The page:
Thanks to Big East Coast Bias for pointing this out to me (side note: These guys are doing a great job so be sure to check out their SB Nation site, which is fairly new), but the Sporting News has apparently tabbed Pitt's non-conference football schedule as the second toughest in the country, behind only LSU.
A look at each school's schedules reveals it's pretty close - too close for me to make a good call on which one is tougher.
LSU's games include a road trip to West Virginia, a neutral site game against Oregon, and games against Western Kentucky and Northwestern State. The latter two aren't very good, but those first two games are pretty strong.
Pitt's schedule, as we know, features home games against Utah, Notre Dame and a road game at Iowa. There are also the games against Buffalo and Maine.
It's a close call to be sure, but if I had to pick one, I might go with Pitt simply for the fact that they have three challenges ahead while LSU has only two. But LSU has the stiffer road test, so it's really looking like a toss-up to me. As an aside, big kudos for LSU scheduling anyone other than scrubs for their non-con games. They're in the toughest conference in the country and to play two teams that have been consistently ranked in the top 25 in their non-con is a huge challenge.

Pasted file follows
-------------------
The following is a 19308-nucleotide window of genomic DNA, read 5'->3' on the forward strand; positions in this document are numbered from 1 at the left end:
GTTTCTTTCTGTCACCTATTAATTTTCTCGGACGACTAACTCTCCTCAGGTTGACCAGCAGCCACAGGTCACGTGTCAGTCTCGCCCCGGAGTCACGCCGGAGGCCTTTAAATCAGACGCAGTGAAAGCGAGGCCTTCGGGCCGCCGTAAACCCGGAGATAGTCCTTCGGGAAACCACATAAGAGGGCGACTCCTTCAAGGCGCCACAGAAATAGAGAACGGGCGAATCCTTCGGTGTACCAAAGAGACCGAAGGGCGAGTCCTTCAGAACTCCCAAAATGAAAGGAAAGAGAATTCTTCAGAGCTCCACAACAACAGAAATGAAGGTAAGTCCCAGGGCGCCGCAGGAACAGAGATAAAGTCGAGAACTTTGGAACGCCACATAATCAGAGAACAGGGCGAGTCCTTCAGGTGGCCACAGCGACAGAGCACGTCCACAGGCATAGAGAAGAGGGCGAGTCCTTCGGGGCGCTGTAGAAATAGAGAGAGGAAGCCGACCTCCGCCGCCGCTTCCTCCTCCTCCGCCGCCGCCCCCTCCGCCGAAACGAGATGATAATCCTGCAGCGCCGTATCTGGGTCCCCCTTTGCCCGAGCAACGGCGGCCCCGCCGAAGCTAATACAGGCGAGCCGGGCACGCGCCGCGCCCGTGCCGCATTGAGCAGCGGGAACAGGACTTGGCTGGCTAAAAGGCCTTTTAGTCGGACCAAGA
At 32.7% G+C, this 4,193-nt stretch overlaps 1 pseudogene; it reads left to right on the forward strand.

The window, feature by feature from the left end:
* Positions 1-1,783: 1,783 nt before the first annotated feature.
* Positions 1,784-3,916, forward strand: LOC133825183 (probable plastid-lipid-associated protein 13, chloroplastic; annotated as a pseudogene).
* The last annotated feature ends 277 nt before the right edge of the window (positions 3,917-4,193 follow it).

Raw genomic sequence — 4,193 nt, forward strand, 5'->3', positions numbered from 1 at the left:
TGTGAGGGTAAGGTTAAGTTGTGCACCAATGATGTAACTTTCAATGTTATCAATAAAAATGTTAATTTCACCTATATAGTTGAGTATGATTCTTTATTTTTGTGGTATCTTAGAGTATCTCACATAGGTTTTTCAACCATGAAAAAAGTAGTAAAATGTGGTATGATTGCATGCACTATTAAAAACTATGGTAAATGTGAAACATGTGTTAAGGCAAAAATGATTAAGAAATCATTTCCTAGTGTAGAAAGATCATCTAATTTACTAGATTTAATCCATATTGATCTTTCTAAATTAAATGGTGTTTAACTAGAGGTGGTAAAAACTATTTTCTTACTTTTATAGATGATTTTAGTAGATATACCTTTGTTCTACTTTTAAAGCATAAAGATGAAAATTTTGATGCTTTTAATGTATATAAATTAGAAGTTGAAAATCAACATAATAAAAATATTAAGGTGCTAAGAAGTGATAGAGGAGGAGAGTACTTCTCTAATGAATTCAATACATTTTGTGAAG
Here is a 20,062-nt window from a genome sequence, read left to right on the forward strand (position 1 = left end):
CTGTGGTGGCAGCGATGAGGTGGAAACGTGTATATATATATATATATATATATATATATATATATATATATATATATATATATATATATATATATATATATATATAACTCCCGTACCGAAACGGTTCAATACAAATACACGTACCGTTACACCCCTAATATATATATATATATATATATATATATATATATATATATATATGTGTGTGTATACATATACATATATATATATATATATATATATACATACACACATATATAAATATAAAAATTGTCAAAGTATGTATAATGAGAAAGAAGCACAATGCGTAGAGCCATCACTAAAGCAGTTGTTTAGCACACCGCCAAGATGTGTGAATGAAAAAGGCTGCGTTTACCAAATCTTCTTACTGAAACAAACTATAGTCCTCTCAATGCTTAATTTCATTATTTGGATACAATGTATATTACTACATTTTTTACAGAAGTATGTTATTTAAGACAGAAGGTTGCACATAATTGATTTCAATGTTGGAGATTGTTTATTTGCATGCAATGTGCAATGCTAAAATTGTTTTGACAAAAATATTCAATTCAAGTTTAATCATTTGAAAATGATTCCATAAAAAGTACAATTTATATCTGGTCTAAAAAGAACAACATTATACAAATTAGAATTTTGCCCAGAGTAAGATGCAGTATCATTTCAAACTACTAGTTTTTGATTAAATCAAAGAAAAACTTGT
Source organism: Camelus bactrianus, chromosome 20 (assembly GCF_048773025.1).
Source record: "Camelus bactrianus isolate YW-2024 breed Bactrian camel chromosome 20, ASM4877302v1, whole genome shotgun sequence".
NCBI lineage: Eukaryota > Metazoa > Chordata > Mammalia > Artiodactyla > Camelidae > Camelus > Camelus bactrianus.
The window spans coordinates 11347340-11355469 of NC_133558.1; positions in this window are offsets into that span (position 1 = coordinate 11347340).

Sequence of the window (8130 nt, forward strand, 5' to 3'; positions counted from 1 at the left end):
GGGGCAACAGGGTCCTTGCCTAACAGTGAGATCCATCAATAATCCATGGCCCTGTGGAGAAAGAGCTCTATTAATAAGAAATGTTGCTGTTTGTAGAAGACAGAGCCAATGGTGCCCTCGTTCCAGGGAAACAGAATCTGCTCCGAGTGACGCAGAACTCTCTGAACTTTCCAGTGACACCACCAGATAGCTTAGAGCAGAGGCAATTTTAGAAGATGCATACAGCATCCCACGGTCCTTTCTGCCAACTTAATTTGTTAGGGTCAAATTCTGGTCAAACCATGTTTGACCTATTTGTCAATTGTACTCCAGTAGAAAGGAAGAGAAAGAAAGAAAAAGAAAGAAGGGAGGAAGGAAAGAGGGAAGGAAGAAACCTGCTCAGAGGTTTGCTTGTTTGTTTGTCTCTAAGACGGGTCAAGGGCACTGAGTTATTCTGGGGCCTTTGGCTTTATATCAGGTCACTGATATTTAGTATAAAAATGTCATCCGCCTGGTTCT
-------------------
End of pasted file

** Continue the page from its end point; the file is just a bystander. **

But from Pitt's standpoint, just another example of the Panthers going out of conference for some challenging matchups. I've never been a fan of loading up on a non-conference schedule if you're in a BCS conference, but the games are surely more entertaining than those against I-AA foes. The fact is that I understand the line of thinking behind it, but playing teams like Utah and Notre Dame (while good for the fanbase who wants to see those games) doesn't make much sense when trying to rebuild a program...and make no mistake, that is what Pitt's trying to do. They have a strong history, but are just now getting back on track and 10-win seasons are what Pitt needs right now. That leads to a bigger fanbase, more money, and eventually better talent to be able to compete against the better teams in college football.
Getting beaten by good teams and winning eight games a year is fine for consistency, but I think winning more now against lesser foes would lead to much bigger things down the line.